Hydrodynamics and transport in low-dimensional interacting systems

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Kulkarni, Manas Shreekanth
The Graduate School, Stony Brook University: Stony Brook, NY.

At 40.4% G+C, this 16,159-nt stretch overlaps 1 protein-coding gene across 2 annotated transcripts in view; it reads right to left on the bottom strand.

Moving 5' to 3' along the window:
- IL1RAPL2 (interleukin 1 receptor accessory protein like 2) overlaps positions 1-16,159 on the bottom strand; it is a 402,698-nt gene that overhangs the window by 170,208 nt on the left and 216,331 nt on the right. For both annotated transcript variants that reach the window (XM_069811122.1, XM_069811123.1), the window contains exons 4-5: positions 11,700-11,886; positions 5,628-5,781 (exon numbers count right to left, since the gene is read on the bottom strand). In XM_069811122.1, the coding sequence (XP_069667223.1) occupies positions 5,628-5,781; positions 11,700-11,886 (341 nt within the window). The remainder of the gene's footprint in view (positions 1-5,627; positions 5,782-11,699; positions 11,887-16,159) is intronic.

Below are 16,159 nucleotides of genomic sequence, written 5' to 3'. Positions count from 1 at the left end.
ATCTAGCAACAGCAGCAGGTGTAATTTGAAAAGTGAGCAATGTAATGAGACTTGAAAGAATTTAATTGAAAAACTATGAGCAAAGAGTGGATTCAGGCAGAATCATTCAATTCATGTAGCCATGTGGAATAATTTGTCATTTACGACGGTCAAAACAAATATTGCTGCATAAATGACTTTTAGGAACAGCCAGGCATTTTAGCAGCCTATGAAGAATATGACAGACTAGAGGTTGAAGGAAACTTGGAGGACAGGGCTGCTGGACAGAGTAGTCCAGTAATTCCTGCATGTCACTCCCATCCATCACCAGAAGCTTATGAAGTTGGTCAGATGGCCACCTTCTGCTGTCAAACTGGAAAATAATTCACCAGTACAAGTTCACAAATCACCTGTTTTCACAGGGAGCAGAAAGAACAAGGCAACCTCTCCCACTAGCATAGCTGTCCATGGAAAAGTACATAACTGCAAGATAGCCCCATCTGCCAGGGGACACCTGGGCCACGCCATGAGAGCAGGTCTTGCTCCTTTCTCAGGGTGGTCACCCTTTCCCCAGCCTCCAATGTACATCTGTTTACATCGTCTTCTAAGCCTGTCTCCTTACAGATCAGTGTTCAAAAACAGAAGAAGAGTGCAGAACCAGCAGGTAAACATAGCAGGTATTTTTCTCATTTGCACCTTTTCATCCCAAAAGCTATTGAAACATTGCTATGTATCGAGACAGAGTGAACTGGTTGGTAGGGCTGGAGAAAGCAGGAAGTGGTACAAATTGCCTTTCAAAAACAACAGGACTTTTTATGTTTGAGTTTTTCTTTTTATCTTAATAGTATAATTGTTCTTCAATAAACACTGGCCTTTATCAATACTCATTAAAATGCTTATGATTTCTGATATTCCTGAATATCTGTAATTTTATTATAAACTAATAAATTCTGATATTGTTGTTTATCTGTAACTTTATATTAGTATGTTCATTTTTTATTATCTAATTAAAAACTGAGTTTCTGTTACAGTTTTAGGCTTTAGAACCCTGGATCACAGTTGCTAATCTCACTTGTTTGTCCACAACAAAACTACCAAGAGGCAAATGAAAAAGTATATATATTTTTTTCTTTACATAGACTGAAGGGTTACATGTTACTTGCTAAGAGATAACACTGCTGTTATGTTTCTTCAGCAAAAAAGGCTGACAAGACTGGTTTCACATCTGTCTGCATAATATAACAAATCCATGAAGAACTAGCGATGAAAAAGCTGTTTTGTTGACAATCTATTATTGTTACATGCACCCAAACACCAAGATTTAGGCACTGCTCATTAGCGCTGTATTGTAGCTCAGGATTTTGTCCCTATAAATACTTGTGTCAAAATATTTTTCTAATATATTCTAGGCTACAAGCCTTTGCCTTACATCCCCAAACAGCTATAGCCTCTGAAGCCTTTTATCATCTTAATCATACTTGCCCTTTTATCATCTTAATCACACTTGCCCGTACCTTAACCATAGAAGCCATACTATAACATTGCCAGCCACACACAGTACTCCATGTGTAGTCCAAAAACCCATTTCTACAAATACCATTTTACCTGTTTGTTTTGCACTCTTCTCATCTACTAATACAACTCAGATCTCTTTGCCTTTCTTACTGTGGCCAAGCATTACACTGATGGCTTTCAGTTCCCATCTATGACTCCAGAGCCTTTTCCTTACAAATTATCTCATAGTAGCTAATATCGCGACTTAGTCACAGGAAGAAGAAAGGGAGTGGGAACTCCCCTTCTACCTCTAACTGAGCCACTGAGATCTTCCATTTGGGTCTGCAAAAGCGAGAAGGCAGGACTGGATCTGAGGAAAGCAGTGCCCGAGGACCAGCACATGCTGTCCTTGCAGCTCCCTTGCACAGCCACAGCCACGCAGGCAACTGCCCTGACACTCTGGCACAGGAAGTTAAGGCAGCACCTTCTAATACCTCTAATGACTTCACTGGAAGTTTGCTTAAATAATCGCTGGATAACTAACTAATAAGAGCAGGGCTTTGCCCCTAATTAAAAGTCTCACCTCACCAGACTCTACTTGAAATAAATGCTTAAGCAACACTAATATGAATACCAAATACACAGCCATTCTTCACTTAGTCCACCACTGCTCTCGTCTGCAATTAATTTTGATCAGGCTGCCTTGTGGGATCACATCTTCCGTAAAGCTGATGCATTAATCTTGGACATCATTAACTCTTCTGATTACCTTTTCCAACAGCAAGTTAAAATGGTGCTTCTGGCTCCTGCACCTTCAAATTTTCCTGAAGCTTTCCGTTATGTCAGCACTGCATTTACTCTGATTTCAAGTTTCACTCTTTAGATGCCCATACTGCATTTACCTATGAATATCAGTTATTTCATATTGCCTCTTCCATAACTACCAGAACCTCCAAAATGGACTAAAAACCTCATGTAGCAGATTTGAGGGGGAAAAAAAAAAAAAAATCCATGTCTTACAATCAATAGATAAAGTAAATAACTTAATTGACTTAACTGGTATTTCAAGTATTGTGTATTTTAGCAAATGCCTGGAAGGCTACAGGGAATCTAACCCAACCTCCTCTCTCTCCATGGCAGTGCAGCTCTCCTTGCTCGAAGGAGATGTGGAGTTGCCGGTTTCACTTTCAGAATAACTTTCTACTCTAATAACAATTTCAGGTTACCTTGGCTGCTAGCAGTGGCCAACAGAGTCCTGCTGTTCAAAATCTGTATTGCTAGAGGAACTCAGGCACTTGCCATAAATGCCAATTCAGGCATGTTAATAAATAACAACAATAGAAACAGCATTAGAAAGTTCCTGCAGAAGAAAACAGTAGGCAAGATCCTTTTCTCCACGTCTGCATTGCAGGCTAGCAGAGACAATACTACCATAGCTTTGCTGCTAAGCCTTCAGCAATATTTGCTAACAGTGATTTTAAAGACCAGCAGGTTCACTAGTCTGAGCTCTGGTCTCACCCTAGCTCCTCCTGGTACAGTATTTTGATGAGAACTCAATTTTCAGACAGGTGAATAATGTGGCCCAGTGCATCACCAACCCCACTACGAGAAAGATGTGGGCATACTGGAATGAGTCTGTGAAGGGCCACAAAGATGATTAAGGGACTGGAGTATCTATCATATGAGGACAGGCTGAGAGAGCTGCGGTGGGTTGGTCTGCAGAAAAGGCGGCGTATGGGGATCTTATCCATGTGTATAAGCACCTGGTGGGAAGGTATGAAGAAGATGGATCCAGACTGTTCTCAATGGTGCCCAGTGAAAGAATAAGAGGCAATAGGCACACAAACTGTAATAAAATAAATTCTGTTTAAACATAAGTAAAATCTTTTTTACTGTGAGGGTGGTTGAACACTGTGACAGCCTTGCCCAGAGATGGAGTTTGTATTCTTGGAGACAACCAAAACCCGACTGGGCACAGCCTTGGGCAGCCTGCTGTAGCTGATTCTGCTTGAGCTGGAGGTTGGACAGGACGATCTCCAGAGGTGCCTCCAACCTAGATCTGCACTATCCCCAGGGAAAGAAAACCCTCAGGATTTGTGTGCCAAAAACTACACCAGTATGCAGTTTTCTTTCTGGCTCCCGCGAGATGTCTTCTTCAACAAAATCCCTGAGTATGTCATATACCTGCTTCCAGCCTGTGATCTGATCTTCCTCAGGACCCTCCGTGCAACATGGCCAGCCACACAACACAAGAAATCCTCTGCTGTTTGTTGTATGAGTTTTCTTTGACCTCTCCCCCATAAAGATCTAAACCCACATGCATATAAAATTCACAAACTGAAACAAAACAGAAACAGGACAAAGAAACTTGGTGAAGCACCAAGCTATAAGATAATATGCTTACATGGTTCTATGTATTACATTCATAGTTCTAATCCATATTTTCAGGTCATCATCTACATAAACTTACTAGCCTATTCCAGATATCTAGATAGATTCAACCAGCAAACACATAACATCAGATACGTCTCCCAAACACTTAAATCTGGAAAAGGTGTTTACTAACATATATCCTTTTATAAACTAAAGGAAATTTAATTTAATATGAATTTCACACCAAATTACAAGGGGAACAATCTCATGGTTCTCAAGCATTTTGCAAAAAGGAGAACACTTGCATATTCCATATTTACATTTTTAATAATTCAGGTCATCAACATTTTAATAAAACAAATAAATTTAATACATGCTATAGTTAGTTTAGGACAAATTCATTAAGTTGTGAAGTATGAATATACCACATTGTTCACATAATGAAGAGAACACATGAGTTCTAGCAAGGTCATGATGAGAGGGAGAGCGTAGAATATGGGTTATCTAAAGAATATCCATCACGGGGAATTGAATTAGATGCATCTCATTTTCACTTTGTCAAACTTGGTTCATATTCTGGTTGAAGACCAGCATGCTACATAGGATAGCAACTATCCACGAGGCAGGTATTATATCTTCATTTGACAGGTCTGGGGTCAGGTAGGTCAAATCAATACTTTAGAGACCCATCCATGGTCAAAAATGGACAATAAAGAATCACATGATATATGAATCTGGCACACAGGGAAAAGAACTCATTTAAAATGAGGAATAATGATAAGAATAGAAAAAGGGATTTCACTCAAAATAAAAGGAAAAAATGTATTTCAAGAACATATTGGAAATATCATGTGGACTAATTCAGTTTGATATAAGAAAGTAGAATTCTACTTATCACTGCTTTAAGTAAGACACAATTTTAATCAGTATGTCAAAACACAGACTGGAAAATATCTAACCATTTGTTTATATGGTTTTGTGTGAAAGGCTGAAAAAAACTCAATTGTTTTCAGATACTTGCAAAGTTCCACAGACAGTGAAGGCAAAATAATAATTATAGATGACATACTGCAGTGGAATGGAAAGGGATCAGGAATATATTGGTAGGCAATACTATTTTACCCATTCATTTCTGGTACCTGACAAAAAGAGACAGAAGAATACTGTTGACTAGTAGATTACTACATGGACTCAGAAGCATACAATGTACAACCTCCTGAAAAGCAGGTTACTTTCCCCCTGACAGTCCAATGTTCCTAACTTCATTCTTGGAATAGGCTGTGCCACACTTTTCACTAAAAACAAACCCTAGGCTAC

Recent ground-breaking experiments have realized strongly interacting quantum degenerate Fermi gas in a cold atomic system with tunable interactions. This has provided a table-top system which is extremely hydrodynamic in nature. This experimental realization helps us to investigate several aspects such as the interplay between nonlinearity, dissipation and dispersion. We find, for instance, that the dynamics in such a system shows near perfect agreement with a hydrodynamic theory. In collaboration with the group of John Thomas at Duke we interpreted studies of collision of two strongly interacting Fermi gases that led to shock waves which are a hallmark of nonlinear physics. Due to reasons such as the nature of interactions, higher dimensionality, these cold atomic systems are non-integrable and moreover the underlying field theory construction is mostly phenomenological in nature. On the other hand there are certain one-dimensional systems which are not only integrable but also facilitate more formal and rigorous ways of deriving the corresponding integrable field theories. One such family of models is the family of Calogero models (and their generalizations). They provide an extraordinary insight into the field of strongly correlated systems and hydrodynamics. We study the collective field theory of such models and address aspects of nonlinear physics such as Spin-Charge Interaction, Emptiness Formation Probability, Solitons etc; We derive a two-component nonlinear, nonlocal, integrable field theory. We also show that the Calogero family which is integrable even in an external harmonic trap (usually unavoidable in cold atom setups) is relatively short ranged thereby qualifying as a toy model for cold atom experiments. Transport in certain strongly correlated systems (impurity models) was studied using few low-dimensional techniques such as a 1/N diagrammatic expansion, Slave Boson Mean Field Theory and the Bethe Ansatz. A mesoscopic setup such as parallel quantum dots forms an ideal platform for such an investigation and comparison between different low-dimensional techniques. We studied transport, correlations and nature of the ground state of double quantum dots. We probed several non-perturbative aspects of this double-impurity model. For example, we showed that the RKKY interaction in closely spaced dots can be non-ferromagnetic due to its non-pertubative nature. This study helped us to point some discrepancies between different methods (such as the Numerical Renormalization Group). We give possible reasons for these discrepancies.